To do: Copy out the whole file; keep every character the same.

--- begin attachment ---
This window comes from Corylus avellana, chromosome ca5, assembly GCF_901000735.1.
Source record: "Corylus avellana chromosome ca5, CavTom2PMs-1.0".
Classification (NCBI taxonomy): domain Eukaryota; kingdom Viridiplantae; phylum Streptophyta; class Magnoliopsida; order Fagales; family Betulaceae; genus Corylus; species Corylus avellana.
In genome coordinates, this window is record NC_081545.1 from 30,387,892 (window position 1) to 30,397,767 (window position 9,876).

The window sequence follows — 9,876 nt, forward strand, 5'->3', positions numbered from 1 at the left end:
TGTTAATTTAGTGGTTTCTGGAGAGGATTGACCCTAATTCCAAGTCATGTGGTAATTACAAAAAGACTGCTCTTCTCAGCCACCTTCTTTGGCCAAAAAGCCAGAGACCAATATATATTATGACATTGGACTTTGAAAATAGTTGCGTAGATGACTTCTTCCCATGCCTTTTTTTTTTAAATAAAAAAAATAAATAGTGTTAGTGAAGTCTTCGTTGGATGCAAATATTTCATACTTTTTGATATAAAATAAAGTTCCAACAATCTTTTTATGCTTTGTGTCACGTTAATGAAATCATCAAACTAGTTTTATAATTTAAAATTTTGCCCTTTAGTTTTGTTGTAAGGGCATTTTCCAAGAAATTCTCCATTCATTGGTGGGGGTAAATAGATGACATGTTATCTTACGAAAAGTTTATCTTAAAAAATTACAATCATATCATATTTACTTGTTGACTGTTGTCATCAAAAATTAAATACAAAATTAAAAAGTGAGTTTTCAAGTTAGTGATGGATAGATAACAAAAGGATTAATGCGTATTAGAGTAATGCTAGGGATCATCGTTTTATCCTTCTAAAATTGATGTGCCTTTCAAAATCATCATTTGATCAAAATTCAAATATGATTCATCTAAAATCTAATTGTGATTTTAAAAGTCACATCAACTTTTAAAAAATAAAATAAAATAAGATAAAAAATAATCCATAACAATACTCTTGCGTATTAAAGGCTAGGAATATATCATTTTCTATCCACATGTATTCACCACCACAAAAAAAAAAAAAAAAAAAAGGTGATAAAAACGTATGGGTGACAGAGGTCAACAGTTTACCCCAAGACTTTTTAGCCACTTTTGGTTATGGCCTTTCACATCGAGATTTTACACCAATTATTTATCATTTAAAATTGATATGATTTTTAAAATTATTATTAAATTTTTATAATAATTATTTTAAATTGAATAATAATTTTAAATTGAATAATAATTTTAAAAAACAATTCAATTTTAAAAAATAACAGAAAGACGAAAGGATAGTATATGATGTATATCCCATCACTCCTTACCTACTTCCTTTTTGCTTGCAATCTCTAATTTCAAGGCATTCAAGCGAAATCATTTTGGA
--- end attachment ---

This window comes from Corylus avellana, chromosome ca5, assembly GCF_901000735.1.
Source record: "Corylus avellana chromosome ca5, CavTom2PMs-1.0".
Classification (NCBI taxonomy): domain Eukaryota; kingdom Viridiplantae; phylum Streptophyta; class Magnoliopsida; order Fagales; family Betulaceae; genus Corylus; species Corylus avellana.
In genome coordinates, this window is record NC_081545.1 from 30,387,892 (window position 1) to 30,397,767 (window position 9,876).

The window sequence follows — 9,876 nt, forward strand, 5'->3', positions numbered from 1 at the left end:
TGTTAATTTAGTGGTTTCTGGAGAGGATTGACCCTAATTCCAAGTCATGTGGTAATTACAAAAAGACTGCTCTTCTCAGCCACCTTCTTTGGCCAAAAAGCCAGAGACCAATATATATTATGACATTGGACTTTGAAAATAGTTGCGTAGATGACTTCTTCCCATGCCTTTTTTTTTTAAATAAAAAAAATAAATAGTGTTAGTGAAGTCTTCGTTGGATGCAAATATTTCATACTTTTTGATATAAAATAAAGTTCCAACAATCTTTTTATGCTTTGTGTCACGTTAATGAAATCATCAAACTAGTTTTATAATTTAAAATTTTGCCCTTTAGTTTTGTTGTAAGGGCATTTTCCAAGAAATTCTCCATTCATTGGTGGGGGTAAATAGATGACATGTTATCTTACGAAAAGTTTATCTTAAAAAATTACAATCATATCATATTTACTTGTTGACTGTTGTCATCAAAAATTAAATACAAAATTAAAAAGTGAGTTTTCAAGTTAGTGATGGATAGATAACAAAAGGATTAATGCGTATTAGAGTAATGCTAGGGATCATCGTTTTATCCTTCTAAAATTGATGTGCCTTTCAAAATCATCATTTGATCAAAATTCAAATATGATTCATCTAAAATCTAATTGTGATTTTAAAAGTCACATCAACTTTTAAAAAATAAAATAAAATAAGATAAAAAATAATCCATAACAATACTCTTGCGTATTAAAGGCTAGGAATATATCATTTTCTATCCACATGTATTCACCACCACAAAAAAAAAAAAAAAAAAAAGGTGATAAAAACGTATGGGTGACAGAGGTCAACAGTTTACCCCAAGACTTTTTAGCCACTTTTGGTTATGGCCTTTCACATCGAGATTTTACACCAATTATTTATCATTTAAAATTGATATGATTTTTAAAATTATTATTAAATTTTTATAATAATTATTTTAAATTGAATAATAATTTTAAATTGAATAATAATTTTAAAAAACAATTCAATTTTAAAAAATAACAGAAAGACGAAAGGATAGTATATGATGTATATCCCATCACTCCTTACCTACTTCCTTTTTGCTTGCAATCTCTAATTTCAAGGCATTCAAGCGAAATCATTTTGGA